"We're still committed to do a multiuse venue, and we've been working with the city to get it done," Attal said.

As for as the impact of losing Emo's, Attal said that for now, enough smaller stages exist to accommodate the same number of shows in a given week.

"When we opened in '96, there was nothing on that road. I think it's thriving," Attal said. "I don't think (losing Emo's) is going to help the area, but I don't think it hurts it."

Ripple effect

One business directly affected by Emo's closing is South by Southwest, the annual festival and conference that packs Austin with music, technology and films for two weeks each spring. Emo's has been a destination club for the music fest, with big-name acts performing at both day parties and official night showcases. The stool used by Johnny Cash during his 1994 SXSW set still hangs over the bar.

"We're bummed out," SXSW managing director Roland Swenson said about the closing. "Emo's is always one of the most requested venues for acts that are coming here and was one of the easiest to book."

Swenson said the festival probably will hold showcases at Emo's East, as it did at the Back Room in the same location. There still are plenty of places for SXSW events in the Red River area and beyond.

"At this point live original music is such an important part of Austin's culture. I don't think that's going to go away anytime soon," Swenson said. Whether it moves away from Red River remains to be seen, he added.

"I'm not exactly sure where things are shifting," he said. "I've been involved in the live music scene in Austin since the late '70s, and I've seen the end of the scene so many times that I take it all with a grain of salt."

Heading east

One place entertainment is shifting, or at least growing, is east of the highway. A string of popular bars, restaurants and music or mixed-use venues, including the ND, Cheer Up Charlies and the East Side Drive-In, have popped up on East Sixth Street and in the neighborhood in the past few years. Moody sees Red River and the newer businesses across the highway as one large district.

To that end, he and Williams, who also produce Fun Fun Fun Fest, have secured a 20-year lease on the former Tops office supply building on East Fifth Street. He wouldn't say what they have planned for the large warehouse, but it's an easy bet that music will be involved.

Moody said he also supports the idea of the city creating a creative district that covers Red River and the East Sixth Street neighborhood east of Interstate 35. That designation could create a series of incentives that would make it easier for music venues to operate.

Austin now has two designated entertainment districts: the Warehouse District, which spans the area immediately west of Congress Avenue with a concentration on Fourth and Fifth streets between Guadalupe Street and Congress, and the Sixth Street District.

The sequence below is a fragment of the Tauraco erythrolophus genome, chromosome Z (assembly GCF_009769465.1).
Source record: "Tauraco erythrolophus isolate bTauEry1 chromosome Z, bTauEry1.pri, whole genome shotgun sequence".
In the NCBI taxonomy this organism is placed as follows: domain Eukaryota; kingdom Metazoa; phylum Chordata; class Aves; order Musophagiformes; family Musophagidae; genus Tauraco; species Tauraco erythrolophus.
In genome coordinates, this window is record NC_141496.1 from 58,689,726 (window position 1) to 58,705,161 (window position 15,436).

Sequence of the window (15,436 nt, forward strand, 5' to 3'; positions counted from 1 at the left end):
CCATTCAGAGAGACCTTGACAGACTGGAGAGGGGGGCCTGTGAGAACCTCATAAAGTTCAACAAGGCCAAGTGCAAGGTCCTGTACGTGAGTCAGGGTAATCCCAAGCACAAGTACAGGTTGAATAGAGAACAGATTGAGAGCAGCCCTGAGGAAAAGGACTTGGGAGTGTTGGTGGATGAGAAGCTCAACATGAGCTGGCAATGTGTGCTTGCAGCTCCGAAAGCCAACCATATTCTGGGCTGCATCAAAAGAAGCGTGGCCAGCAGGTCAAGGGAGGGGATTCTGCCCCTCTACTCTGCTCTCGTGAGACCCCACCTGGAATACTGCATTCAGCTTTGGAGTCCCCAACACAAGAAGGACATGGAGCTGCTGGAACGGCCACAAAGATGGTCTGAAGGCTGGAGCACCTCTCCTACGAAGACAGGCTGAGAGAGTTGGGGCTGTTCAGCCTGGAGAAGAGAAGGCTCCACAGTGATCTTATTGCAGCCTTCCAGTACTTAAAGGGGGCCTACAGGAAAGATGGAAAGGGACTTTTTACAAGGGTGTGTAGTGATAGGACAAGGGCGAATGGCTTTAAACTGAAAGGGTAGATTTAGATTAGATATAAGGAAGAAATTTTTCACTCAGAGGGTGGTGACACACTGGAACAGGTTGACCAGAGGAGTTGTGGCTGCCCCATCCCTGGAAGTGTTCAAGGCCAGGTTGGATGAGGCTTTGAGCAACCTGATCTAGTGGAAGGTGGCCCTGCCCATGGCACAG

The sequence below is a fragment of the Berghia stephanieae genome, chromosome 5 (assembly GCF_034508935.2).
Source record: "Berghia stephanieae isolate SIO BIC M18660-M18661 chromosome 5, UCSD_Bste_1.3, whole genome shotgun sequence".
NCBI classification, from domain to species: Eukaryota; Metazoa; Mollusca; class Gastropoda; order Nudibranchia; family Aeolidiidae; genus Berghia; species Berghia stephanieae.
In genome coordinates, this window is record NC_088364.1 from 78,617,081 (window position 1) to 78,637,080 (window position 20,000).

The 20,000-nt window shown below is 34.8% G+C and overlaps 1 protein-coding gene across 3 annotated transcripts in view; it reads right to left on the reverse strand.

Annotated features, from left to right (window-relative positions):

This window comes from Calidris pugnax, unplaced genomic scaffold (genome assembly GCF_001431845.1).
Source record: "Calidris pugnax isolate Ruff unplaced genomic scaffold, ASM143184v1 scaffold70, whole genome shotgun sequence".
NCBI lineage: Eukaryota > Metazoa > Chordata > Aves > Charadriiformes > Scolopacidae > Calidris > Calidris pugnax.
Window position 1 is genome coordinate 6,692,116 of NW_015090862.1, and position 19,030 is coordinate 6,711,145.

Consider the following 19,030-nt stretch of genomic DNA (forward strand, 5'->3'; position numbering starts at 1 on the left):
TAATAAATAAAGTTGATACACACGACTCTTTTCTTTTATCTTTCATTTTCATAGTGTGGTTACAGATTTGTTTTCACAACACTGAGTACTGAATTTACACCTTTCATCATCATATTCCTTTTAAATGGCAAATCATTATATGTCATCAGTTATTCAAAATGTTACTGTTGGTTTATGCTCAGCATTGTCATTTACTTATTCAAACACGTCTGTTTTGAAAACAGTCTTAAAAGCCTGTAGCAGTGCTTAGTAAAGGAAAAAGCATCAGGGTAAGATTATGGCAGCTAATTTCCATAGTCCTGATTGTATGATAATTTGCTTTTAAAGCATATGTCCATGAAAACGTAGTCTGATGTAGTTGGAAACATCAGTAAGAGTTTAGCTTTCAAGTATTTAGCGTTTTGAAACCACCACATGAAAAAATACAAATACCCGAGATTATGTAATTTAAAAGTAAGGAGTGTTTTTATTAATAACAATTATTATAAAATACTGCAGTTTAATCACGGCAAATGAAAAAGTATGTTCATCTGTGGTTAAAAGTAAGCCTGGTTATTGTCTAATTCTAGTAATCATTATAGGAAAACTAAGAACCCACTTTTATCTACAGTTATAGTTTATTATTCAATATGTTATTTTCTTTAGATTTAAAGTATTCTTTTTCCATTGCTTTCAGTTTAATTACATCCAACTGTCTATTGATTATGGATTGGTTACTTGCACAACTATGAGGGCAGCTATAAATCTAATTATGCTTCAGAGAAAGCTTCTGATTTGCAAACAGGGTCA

"I don't know what would be offered, but there are many things that can basically provide incentives so that if one venue moves another one comes in, and to make the existing venues feel like they're in the right place, and should stay," Moody said. "As the Live Music Capital of the World, we have an obligation to help as many of those places as possible because that's what the rest of the world flies here to see."

Momo's owner Paul Oveisi, who served as the vice chairman of the Austin Music Commission as well as the first executive director of Austin Music People before announcing his move to New York this month, agrees that the city needs to work with club owners to preserve music downtown. In 2008, Oveisi led the live music task force made up of business owners (including Moody and Attal), musicians and neighborhood representatives. Among that group's recommendations to the city was an entertainment district that included more downtown music venues.

Oveisi said a larger entertainment district might offer some leniency to sound ordinances and curfews.

"If we just become a downtown of bars then we become more like Bourbon Street, and that's not the direction I think anybody wants to go," Oveisi said. "Not to knock the business of bars, but the infrastructure is set up now that that's the business that thrives."

City music manager Don Pitts said it is possible for the city and the community to work together to preserve Red River's music scene. He cited Nashville's preservation of Elliston Place district, home to the famous Exit/In and other music venues, as an example.

"We're going to have to get more people at the table, other downtown stakeholders, and not just have it be knee-jerk reaction and say 'We're going to call it this' and be done with it,' " Pitts said of a potential entertainment or heritage district. "We have the opportunity to come up with a plan to preserve it as much as we can while being mindful that the area is going to change."

pmongillo@statesman.com;